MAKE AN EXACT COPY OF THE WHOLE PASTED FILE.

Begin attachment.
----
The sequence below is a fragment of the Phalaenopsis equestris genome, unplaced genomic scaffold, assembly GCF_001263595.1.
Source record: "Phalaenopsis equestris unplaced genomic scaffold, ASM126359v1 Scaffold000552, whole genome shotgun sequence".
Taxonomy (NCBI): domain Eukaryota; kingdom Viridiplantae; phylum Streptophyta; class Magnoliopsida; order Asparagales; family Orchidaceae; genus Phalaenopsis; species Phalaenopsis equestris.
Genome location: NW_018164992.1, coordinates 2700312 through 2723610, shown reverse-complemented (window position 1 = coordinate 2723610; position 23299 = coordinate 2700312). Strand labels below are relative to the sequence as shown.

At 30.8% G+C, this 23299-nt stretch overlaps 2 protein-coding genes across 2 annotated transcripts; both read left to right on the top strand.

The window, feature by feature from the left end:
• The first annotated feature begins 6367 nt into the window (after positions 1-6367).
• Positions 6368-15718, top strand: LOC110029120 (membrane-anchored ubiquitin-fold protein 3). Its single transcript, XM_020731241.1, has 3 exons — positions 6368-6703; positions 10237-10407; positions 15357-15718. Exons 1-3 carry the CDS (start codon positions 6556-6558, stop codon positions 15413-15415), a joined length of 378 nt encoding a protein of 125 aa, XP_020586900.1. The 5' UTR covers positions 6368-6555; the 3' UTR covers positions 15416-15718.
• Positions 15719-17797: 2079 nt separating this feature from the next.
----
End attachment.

The sequence below is a fragment of the Phalaenopsis equestris genome, unplaced genomic scaffold, assembly GCF_001263595.1.
Source record: "Phalaenopsis equestris unplaced genomic scaffold, ASM126359v1 Scaffold000552, whole genome shotgun sequence".
Taxonomy (NCBI): domain Eukaryota; kingdom Viridiplantae; phylum Streptophyta; class Magnoliopsida; order Asparagales; family Orchidaceae; genus Phalaenopsis; species Phalaenopsis equestris.
Genome location: NW_018164992.1, coordinates 2700312 through 2723610, shown reverse-complemented (window position 1 = coordinate 2723610; position 23299 = coordinate 2700312). Strand labels below are relative to the sequence as shown.

At 30.8% G+C, this 23299-nt stretch overlaps 2 protein-coding genes across 2 annotated transcripts; both read left to right on the top strand.

The window, feature by feature from the left end:
• The first annotated feature begins 6367 nt into the window (after positions 1-6367).
• Positions 6368-15718, top strand: LOC110029120 (membrane-anchored ubiquitin-fold protein 3). Its single transcript, XM_020731241.1, has 3 exons — positions 6368-6703; positions 10237-10407; positions 15357-15718. Exons 1-3 carry the CDS (start codon positions 6556-6558, stop codon positions 15413-15415), a joined length of 378 nt encoding a protein of 125 aa, XP_020586900.1. The 5' UTR covers positions 6368-6555; the 3' UTR covers positions 15416-15718.
• Positions 15719-17797: 2079 nt separating this feature from the next.